The Carver Museum contains several paintings, statues, and wood carvings of Carver’s likeness, including a massive portrait painting of the botanist next to an orchid and a life-size bronze bust of him looking down at peanut shells in his hands that visitors encounter upon entering the museum. An audio exhibit of a recording of Carver reading his favorite poem, Edgar A. Guest’s “Equipment” (an ode to every person’s capacity for self-betterment which aligned with Washington’s vision of African American improvement at Tuskegee), conveys to guests Carver’s ability to inspire students. A display that includes a list of the more than 300 substitute products that Carver crafted from peanuts, sweet potatoes, and other plants and canisters of some of those products testifies to Carver’s ingenuity as a chemist.
Another exhibit contains artifacts that Carver recovered from his childhood home in Diamond Grove, Missouri. These items include a tin lantern, a broken plate, rusted utensils, and a miniature chalkboard. They highlight both the poverty Carver experienced as a slave in his early life and the instruction in grammar and arithmetic that he received from his former owners, Moses and Susan Carver, after his 1865 emancipation. Other artifacts include the typewriter that Carver purchased before applying to Highland College in Highland, Kansas (he was refused entry because the school did not admit blacks), original drawings of botanical specimens, and his Iowa State College senior thesis on plant modification. These items introduce visitors to Carver’s broad formative education, his personal experiences with discrimination, and his persistent pursuit of scholarly goals.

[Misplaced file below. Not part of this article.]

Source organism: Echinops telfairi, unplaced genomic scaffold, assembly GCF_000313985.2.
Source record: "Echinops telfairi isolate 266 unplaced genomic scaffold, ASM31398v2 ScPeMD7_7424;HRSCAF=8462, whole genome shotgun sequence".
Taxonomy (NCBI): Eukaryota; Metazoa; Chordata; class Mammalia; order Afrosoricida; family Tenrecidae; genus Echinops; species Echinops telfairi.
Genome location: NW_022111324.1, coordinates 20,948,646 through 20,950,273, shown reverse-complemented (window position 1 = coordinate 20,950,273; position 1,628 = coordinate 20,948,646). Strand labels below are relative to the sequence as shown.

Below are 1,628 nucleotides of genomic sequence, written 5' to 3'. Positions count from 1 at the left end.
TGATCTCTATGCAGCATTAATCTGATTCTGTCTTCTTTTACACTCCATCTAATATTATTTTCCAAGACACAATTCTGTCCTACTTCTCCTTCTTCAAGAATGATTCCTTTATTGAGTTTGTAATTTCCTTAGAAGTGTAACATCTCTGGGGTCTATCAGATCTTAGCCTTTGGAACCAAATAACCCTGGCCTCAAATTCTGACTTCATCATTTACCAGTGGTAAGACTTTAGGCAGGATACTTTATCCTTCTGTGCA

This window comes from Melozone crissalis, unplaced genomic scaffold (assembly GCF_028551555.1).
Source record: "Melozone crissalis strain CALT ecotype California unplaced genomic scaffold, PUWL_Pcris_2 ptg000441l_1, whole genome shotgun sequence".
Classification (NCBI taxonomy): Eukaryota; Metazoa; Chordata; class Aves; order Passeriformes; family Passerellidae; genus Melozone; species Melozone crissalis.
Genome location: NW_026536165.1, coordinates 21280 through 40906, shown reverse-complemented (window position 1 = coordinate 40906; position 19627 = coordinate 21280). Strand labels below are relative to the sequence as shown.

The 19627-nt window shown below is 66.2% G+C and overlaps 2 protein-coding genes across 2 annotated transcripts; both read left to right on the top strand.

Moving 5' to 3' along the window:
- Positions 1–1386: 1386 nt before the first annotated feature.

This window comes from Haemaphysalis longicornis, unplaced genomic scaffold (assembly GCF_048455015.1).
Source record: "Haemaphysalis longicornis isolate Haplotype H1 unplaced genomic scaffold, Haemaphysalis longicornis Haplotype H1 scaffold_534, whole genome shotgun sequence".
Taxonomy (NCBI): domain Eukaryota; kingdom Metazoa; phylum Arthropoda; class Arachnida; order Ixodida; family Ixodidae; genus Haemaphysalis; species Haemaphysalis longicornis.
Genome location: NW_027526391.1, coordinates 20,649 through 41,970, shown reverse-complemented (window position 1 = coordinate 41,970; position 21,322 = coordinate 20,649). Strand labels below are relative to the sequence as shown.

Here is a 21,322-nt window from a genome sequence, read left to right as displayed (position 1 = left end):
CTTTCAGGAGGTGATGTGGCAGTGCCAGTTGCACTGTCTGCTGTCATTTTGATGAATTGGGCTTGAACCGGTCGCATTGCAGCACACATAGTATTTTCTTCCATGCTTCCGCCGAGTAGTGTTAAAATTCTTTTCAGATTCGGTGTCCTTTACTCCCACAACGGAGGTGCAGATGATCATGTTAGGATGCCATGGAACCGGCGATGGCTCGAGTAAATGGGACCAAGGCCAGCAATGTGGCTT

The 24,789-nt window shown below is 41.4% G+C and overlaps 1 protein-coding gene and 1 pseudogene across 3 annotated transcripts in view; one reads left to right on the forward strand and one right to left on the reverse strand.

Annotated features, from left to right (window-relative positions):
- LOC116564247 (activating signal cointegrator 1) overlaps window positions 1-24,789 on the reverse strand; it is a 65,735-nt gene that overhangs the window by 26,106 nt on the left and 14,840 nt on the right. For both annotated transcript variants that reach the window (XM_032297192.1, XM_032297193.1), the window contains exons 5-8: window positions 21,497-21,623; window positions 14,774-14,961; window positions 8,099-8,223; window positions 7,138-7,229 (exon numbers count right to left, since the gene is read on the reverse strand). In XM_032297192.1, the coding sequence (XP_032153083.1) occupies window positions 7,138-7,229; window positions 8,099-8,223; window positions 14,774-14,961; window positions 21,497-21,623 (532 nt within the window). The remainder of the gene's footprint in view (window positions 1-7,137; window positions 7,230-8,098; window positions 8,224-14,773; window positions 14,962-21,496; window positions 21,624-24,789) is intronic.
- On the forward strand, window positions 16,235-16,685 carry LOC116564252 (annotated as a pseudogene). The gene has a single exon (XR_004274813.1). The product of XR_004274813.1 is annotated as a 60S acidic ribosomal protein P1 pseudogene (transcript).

School on Wheels Some of the museum space is dedicated to Carver’s impact as a teacher during his 47 years at Tuskegee Institute. On exhibit is a copy of the job offer that Washington made to Carver in 1896: Washington could not offer the botanist much money but beseeched him to use his mental gifts to improve the lives of the black community. Teaching aids include samples from Carver’s extensive rock collection and an ox skeleton. Other exhibits, particularly the horse-drawn Jesup Wagon and the motorized Tuskegee Institute Movable School, speak to Carver’s broader educational legacy with the Agricultural Extension Service and his work with federal extension agent Thomas Monroe Campbell. Carver used the vehicles to reach the remote farms of rural blacks living in Alabama and provide instruction in more modern housekeeping and farming techniques. Photos and magazine articles highlight Carver’s national fame and accolades, and an exhibit stressing developments in soil conservation, plant product innovations, and Tuskegee scientists’ collaboration with the National Aeronautics and Space Administration beginning in the 1980s speaks to his long-term influence on scientific research. A 30-minute film on Carver’s life is available for viewing upon request in a large auditorium downstairs.
An estimated 40,000-50,000 guests visit the museum annually, and admission is free.
Conant, Roger, and Joseph Collins. A Field Guide to Reptiles and Amphibians, Eastern and Central North America. New York: Houghton Mifflin, 1998.
Mount, Robert H. Reptiles and Amphibians of Alabama. Tuscaloosa: University of Alabama Press, 1975.